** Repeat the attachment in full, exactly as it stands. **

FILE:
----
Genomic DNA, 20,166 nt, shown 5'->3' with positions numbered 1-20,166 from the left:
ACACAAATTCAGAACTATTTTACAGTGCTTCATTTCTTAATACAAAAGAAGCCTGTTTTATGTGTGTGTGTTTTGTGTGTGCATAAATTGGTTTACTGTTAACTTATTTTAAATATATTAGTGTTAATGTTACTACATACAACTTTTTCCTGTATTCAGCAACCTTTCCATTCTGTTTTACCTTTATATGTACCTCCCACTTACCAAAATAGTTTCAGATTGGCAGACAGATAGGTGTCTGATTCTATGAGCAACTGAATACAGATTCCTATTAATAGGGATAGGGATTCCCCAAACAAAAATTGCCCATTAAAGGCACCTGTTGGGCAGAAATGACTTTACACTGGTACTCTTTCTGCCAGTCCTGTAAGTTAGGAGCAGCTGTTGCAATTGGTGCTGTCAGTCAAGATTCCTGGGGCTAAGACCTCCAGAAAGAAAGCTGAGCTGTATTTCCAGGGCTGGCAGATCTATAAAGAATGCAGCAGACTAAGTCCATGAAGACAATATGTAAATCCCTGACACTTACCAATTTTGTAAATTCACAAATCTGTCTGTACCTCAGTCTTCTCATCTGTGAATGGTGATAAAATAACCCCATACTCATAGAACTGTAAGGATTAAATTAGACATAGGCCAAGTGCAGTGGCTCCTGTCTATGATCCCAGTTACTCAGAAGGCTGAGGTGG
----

Genomic DNA, 20,166 nt, shown 5'->3' with positions numbered 1-20,166 from the left:
ACACAAATTCAGAACTATTTTACAGTGCTTCATTTCTTAATACAAAAGAAGCCTGTTTTATGTGTGTGTGTTTTGTGTGTGCATAAATTGGTTTACTGTTAACTTATTTTAAATATATTAGTGTTAATGTTACTACATACAACTTTTTCCTGTATTCAGCAACCTTTCCATTCTGTTTTACCTTTATATGTACCTCCCACTTACCAAAATAGTTTCAGATTGGCAGACAGATAGGTGTCTGATTCTATGAGCAACTGAATACAGATTCCTATTAATAGGGATAGGGATTCCCCAAACAAAAATTGCCCATTAAAGGCACCTGTTGGGCAGAAATGACTTTACACTGGTACTCTTTCTGCCAGTCCTGTAAGTTAGGAGCAGCTGTTGCAATTGGTGCTGTCAGTCAAGATTCCTGGGGCTAAGACCTCCAGAAAGAAAGCTGAGCTGTATTTCCAGGGCTGGCAGATCTATAAAGAATGCAGCAGACTAAGTCCATGAAGACAATATGTAAATCCCTGACACTTACCAATTTTGTAAATTCACAAATCTGTCTGTACCTCAGTCTTCTCATCTGTGAATGGTGATAAAATAACCCCATACTCATAGAACTGTAAGGATTAAATTAGACATAGGCCAAGTGCAGTGGCTCCTGTCTATGATCCCAGTTACTCAGAAGGCTGAGGTGG